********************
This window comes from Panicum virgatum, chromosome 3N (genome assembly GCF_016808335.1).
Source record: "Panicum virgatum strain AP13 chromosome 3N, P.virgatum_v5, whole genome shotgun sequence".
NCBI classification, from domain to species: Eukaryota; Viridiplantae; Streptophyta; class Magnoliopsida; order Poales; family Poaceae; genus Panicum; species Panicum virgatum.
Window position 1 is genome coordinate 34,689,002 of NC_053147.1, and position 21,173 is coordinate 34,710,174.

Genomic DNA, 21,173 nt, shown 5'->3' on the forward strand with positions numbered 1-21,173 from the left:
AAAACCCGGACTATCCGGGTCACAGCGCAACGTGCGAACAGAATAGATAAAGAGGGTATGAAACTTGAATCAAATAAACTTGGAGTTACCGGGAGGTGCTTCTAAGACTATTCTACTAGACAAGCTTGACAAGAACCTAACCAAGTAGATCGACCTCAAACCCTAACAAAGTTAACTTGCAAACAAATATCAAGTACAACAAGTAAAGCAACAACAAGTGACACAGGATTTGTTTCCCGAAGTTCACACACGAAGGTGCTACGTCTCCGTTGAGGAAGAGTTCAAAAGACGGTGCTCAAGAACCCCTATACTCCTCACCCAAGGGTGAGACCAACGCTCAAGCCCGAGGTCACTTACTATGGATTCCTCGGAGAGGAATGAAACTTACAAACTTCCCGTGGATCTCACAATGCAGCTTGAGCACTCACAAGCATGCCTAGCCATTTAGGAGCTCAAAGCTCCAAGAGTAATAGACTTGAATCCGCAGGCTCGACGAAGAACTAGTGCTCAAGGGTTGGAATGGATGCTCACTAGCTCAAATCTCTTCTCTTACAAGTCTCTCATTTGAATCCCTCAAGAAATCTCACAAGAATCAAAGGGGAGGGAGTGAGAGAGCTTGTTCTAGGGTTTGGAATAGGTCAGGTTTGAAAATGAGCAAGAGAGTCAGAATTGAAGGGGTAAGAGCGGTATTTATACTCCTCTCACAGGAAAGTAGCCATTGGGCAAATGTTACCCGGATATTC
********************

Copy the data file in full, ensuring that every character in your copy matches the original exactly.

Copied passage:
This window comes from Panicum virgatum, chromosome 3N (genome assembly GCF_016808335.1).
Source record: "Panicum virgatum strain AP13 chromosome 3N, P.virgatum_v5, whole genome shotgun sequence".
NCBI classification, from domain to species: Eukaryota; Viridiplantae; Streptophyta; class Magnoliopsida; order Poales; family Poaceae; genus Panicum; species Panicum virgatum.
Window position 1 is genome coordinate 34,689,002 of NC_053147.1, and position 21,173 is coordinate 34,710,174.

Genomic DNA, 21,173 nt, shown 5'->3' on the forward strand with positions numbered 1-21,173 from the left:
AAAACCCGGACTATCCGGGTCACAGCGCAACGTGCGAACAGAATAGATAAAGAGGGTATGAAACTTGAATCAAATAAACTTGGAGTTACCGGGAGGTGCTTCTAAGACTATTCTACTAGACAAGCTTGACAAGAACCTAACCAAGTAGATCGACCTCAAACCCTAACAAAGTTAACTTGCAAACAAATATCAAGTACAACAAGTAAAGCAACAACAAGTGACACAGGATTTGTTTCCCGAAGTTCACACACGAAGGTGCTACGTCTCCGTTGAGGAAGAGTTCAAAAGACGGTGCTCAAGAACCCCTATACTCCTCACCCAAGGGTGAGACCAACGCTCAAGCCCGAGGTCACTTACTATGGATTCCTCGGAGAGGAATGAAACTTACAAACTTCCCGTGGATCTCACAATGCAGCTTGAGCACTCACAAGCATGCCTAGCCATTTAGGAGCTCAAAGCTCCAAGAGTAATAGACTTGAATCCGCAGGCTCGACGAAGAACTAGTGCTCAAGGGTTGGAATGGATGCTCACTAGCTCAAATCTCTTCTCTTACAAGTCTCTCATTTGAATCCCTCAAGAAATCTCACAAGAATCAAAGGGGAGGGAGTGAGAGAGCTTGTTCTAGGGTTTGGAATAGGTCAGGTTTGAAAATGAGCAAGAGAGTCAGAATTGAAGGGGTAAGAGCGGTATTTATACTCCTCTCACAGGAAAGTAGCCATTGGGCAAATGTTACCCGGATATTC